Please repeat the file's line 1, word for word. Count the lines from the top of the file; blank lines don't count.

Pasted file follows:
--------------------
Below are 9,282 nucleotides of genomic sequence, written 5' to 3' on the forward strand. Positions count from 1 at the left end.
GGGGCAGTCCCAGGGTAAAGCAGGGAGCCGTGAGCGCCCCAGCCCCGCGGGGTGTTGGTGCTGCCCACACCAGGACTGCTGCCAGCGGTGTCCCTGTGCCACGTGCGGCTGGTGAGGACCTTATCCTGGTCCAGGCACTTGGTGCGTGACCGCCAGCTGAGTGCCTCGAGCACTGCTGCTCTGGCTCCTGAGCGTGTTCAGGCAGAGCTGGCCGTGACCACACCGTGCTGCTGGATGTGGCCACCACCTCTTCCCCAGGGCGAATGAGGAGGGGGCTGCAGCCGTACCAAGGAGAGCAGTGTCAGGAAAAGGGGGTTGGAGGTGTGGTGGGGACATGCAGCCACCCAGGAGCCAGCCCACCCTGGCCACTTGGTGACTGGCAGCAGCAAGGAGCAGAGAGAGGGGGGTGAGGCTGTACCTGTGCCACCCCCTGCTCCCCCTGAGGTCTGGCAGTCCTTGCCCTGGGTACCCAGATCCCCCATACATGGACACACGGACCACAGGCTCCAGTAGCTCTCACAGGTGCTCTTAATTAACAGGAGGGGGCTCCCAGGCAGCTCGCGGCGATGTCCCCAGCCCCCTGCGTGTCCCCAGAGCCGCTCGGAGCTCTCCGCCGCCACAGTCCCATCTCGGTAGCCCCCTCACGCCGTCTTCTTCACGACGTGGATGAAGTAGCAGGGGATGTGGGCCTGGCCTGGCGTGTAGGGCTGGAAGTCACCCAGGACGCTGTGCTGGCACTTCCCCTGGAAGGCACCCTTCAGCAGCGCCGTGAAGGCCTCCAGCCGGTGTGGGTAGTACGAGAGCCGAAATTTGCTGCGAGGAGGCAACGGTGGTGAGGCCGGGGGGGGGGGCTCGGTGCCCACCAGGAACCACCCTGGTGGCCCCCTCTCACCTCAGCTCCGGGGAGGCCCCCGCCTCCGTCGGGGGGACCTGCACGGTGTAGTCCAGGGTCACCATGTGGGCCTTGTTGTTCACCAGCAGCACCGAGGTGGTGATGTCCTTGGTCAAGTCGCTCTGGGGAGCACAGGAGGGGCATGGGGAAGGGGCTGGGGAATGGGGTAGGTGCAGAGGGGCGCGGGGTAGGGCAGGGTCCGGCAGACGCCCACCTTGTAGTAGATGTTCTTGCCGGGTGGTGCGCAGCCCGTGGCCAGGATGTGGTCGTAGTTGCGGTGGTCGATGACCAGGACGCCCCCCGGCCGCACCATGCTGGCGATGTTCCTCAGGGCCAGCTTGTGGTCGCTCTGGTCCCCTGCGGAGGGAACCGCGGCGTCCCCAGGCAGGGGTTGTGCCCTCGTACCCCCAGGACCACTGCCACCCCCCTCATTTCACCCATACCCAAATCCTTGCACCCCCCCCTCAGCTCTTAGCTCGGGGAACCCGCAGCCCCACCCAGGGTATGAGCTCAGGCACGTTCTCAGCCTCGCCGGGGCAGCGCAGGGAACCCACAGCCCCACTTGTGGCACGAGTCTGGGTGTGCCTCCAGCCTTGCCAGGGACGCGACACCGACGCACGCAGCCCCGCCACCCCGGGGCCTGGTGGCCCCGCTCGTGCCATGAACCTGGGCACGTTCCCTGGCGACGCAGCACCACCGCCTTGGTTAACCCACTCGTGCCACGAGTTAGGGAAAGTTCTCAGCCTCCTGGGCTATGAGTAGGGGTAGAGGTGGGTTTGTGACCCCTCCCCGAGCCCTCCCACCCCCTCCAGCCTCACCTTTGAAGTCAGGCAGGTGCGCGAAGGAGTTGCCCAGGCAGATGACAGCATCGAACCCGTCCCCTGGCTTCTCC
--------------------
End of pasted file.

Below are 9,282 nucleotides of genomic sequence, written 5' to 3' on the forward strand. Positions count from 1 at the left end.